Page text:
Does your planning have any strategy?

This is the time of year when a lot of businesses will carve out some time and do some strategic planning. But unfortunately many of those businesses will leave out the strategic part.

When you think about strategy, you should be thinking about a cohesive response to an important challenge. Instead many businesses will throw out performance metrics or goals and call it strategic.

Stating that you’re going to grow the business by 10% is not strategic for several reasons:

  1. Undefined challenge – for starters, 10% growth doesn’t address a specific problem, it’s simply a desire for more… and by sticking to a modest growth target the likely outcome is a push to simply work harder (which may or may not help).
  2. Lack of Direction – simply setting a goal doesn’t tell the team how they should be thinking about things. There’s no clue in terms of what’s different from the past and if there’s an overriding ‘policy’ to focus on.
  3. No ‘How’ – Similar to a lack of direction but even more important, a goal doesn’t lay out the actions that need to be taken in order to succeed.

Don’t get me wrong – having a goal to increase your revenue by 10% is a perfectly fine goal. It’s just not strategic in any way. Likewise, stating that you’re going to improve your marketing, implement a new payroll provider and develop a new product is not strategic. It’s simply a mishmash of activities – potentially all worthwhile, but not strategic.

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What is strategic?

A good strategy is a cohesive and comprehensive approach to solving a challenge. In the late ’90’s when Steve Jobs reinvigorated (reinvented?) Apple, the challenge was clear – they were failing and headed towards bankruptcy. His strategy was equally clear – Apple was going to cut back (simplify) to the core of the business and build from there.

To make that happen, he used a cohesive design that cut out all of the extra noise that Apple had accumulated over the years. He cut them back to manufacturing just one desktop and one laptop, got rid of all the printers and peripheral devices, he cut distributors and all but one retailer and opened a new web store for a direct sales model. And he clearly told everyone exactly what he was doing and what the overall intent was behind the process – which made sure everyone was on the same page.

Apple is obviously a historic success story – but you don’t need a dramatic turn-around or huge sweeping change to enable a good strategy. Instead you need to focus on 3 things: Figuring out the challenge you want to solve, identifying the strength or advantage you want to leverage and coming up with an overall direction and actions for the entire team to take.

Figuring out the challenge

Although it sounds simple enough to figure out what challenge you’re trying to solve, the reality you often need to dig to get to the real challenge. Saying that you need more profits isn’t helpful, but understanding why and where your profits are low (relative to your competitors) will help you identify where you should focus your efforts.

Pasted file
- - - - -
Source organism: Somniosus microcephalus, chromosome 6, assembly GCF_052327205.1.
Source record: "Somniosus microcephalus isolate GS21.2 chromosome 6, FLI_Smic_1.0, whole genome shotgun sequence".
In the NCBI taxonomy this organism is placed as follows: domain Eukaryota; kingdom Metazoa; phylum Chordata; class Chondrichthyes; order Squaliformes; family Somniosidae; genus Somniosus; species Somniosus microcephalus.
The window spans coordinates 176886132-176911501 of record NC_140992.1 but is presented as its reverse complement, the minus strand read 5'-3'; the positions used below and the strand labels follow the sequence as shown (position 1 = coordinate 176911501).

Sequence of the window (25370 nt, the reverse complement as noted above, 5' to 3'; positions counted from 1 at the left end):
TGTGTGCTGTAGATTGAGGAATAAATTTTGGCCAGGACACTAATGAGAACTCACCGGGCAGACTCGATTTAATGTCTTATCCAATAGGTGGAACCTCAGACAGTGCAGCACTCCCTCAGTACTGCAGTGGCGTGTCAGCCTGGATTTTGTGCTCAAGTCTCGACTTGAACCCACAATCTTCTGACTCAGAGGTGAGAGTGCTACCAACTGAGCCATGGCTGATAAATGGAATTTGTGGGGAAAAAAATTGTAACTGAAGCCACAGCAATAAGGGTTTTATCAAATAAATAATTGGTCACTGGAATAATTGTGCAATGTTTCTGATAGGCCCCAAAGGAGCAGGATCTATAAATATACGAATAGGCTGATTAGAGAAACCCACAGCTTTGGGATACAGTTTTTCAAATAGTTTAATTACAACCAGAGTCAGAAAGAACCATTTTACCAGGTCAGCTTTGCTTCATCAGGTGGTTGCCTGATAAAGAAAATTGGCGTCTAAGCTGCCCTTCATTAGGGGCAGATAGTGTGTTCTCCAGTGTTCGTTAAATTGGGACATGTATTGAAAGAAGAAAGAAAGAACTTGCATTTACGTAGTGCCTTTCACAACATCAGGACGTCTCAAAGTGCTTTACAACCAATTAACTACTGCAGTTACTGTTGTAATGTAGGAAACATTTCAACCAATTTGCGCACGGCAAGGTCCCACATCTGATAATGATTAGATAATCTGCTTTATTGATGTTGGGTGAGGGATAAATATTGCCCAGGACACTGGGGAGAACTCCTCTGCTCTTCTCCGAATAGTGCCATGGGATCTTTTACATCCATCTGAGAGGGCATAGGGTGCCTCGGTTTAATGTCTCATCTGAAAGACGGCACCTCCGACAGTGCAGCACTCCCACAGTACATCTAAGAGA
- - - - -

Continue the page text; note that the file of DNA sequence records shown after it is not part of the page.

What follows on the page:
Identifying your strength or advantage

The essence of strategy is finding a way to leverage a strength in such a way that it gives you a meaningful edge that you can exploit. If your basketball team is playing against a team that’s substantially shorter than you are, then your advantage is your height and you need to find a way to exploit that relative strength.

Creating overall direction and specific actions

The last step in creating an effective strategy is make it real. That starts with being clear on the overall intent, but you also need to develop the specific tactics and actions that need to be taken (and be clear on who will take them) if you are going to have any success.

Back to our basketball example – you know you’ve got a height advantage but unless you clearly tell the team that you want to deploy a zone defense and only run offensive plays that highlight post shots, they won’t necessarily know what to do.

With all of that in mind, here are some questions you can ask yourself (or your team) during your next planning session.

What’s the biggest thing that’s holding us back from being really successful? What’s our biggest challenge right now?

What opportunity are we not pursuing (or not pursuing well) that would make a big impact if we could figure it out?

What are our top 2 or 3 strengths relative to others in our industry? What do we do really well (that customers would care about)?

How can we exploit our strengths? What’s a specific approach that we could take that would make a difference?

What are the specific actions we collectively need to take to address our challenge? At a minimum, what are the immediate things we need to do in the next 90 days?

What do you think? Have you been strategic with your planning? We’d love to hear your thoughts – leave us a comment or reach out to us.

Shawn Kinkade Kansas City Business Coach

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